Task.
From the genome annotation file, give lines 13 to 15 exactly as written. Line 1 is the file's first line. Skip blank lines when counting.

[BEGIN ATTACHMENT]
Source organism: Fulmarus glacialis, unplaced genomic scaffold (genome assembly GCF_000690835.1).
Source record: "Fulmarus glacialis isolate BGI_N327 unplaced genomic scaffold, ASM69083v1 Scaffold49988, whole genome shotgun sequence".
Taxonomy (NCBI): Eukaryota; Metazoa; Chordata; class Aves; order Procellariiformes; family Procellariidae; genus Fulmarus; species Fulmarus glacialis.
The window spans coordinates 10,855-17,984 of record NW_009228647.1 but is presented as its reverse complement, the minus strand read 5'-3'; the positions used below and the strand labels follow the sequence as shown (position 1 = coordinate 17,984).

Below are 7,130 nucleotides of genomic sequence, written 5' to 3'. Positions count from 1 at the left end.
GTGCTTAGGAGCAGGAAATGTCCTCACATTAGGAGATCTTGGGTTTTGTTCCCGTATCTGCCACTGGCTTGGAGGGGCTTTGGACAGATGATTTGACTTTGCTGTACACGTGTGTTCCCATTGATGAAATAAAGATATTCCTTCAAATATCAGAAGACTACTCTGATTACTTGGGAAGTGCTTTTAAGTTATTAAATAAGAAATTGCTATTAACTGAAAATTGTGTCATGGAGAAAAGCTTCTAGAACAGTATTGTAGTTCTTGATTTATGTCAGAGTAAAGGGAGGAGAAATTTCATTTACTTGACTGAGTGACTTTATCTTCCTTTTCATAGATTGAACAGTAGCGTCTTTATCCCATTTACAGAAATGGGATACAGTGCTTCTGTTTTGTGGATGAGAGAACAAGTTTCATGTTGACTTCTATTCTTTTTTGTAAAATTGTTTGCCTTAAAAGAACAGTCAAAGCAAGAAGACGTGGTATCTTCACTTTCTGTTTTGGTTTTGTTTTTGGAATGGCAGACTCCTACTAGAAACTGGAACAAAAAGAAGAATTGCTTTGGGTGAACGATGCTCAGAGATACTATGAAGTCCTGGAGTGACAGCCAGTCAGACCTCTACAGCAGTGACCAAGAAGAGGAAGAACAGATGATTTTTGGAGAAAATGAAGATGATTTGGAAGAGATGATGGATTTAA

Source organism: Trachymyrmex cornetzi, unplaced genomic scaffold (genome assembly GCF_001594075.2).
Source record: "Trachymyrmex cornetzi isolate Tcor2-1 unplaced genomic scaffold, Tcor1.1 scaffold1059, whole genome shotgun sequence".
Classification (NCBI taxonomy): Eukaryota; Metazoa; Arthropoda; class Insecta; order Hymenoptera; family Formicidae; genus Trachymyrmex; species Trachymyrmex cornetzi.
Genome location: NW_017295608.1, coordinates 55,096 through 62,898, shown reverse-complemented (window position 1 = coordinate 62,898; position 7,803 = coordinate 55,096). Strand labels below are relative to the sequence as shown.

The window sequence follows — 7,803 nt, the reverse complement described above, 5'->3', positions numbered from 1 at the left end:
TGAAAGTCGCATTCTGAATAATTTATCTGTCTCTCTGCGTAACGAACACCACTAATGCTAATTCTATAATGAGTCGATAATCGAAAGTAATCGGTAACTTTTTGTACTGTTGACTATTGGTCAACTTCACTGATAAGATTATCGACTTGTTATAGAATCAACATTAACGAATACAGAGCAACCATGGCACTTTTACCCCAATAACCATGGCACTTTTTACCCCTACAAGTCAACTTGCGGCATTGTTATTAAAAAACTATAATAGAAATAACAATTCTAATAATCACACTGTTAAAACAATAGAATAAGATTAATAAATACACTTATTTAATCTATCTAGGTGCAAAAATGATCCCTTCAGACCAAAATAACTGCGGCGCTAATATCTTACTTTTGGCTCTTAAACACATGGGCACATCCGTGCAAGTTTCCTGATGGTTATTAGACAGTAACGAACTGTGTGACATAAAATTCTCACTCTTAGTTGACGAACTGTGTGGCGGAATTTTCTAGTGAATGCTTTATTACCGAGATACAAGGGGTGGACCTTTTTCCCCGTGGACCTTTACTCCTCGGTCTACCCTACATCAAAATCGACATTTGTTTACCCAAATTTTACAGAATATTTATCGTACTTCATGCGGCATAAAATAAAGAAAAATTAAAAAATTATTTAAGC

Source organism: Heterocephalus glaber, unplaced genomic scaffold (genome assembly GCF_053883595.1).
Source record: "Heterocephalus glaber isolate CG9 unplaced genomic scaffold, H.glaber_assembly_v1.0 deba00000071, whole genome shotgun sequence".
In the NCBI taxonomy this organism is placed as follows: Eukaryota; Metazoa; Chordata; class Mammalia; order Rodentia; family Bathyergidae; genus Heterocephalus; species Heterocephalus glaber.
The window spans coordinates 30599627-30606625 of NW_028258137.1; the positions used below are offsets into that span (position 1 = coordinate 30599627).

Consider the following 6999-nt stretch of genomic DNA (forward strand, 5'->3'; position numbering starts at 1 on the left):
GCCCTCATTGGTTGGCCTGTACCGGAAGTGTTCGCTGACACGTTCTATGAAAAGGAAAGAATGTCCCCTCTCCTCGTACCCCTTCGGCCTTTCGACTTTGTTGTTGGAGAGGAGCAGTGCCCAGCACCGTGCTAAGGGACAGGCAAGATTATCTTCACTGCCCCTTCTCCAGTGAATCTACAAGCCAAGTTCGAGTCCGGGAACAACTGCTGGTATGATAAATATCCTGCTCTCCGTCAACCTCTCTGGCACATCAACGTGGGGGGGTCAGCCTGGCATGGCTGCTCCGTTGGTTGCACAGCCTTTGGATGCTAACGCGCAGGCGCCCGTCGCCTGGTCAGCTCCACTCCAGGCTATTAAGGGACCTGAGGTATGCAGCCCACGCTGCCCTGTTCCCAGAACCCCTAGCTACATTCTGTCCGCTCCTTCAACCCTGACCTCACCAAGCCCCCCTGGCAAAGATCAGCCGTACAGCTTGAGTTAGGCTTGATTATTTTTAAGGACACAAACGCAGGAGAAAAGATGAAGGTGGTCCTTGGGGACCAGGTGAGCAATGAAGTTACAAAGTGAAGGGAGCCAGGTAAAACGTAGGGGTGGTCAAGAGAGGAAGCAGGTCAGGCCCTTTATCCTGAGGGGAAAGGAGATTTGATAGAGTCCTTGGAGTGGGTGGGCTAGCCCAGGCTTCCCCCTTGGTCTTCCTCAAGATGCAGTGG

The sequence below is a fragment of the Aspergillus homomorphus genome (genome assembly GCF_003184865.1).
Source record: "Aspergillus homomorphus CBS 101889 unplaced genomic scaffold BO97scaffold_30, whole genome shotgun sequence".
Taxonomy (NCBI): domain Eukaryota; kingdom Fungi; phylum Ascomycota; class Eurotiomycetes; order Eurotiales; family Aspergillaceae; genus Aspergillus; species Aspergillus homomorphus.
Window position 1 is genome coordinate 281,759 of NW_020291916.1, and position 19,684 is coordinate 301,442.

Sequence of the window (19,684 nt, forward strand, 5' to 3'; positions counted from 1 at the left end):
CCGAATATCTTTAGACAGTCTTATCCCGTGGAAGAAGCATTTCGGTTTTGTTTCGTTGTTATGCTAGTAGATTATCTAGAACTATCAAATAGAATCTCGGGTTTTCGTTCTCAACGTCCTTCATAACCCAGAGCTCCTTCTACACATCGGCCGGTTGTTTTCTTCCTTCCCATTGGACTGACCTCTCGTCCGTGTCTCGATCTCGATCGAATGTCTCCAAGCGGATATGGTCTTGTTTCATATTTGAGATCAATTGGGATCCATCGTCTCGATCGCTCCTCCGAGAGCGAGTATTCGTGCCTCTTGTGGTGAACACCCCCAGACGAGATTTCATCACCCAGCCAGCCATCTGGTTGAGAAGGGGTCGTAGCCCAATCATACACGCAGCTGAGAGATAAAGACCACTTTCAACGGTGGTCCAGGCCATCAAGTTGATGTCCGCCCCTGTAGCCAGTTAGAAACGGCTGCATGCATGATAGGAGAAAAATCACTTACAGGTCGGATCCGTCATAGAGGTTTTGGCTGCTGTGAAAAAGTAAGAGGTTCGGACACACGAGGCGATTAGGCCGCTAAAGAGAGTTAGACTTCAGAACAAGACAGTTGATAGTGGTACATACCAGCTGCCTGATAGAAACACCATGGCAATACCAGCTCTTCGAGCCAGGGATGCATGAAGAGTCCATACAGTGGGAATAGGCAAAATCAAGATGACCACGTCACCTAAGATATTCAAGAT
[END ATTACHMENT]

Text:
Source organism: Heterocephalus glaber, unplaced genomic scaffold (genome assembly GCF_053883595.1).
Source record: "Heterocephalus glaber isolate CG9 unplaced genomic scaffold, H.glaber_assembly_v1.0 deba00000071, whole genome shotgun sequence".
In the NCBI taxonomy this organism is placed as follows: Eukaryota; Metazoa; Chordata; class Mammalia; order Rodentia; family Bathyergidae; genus Heterocephalus; species Heterocephalus glaber.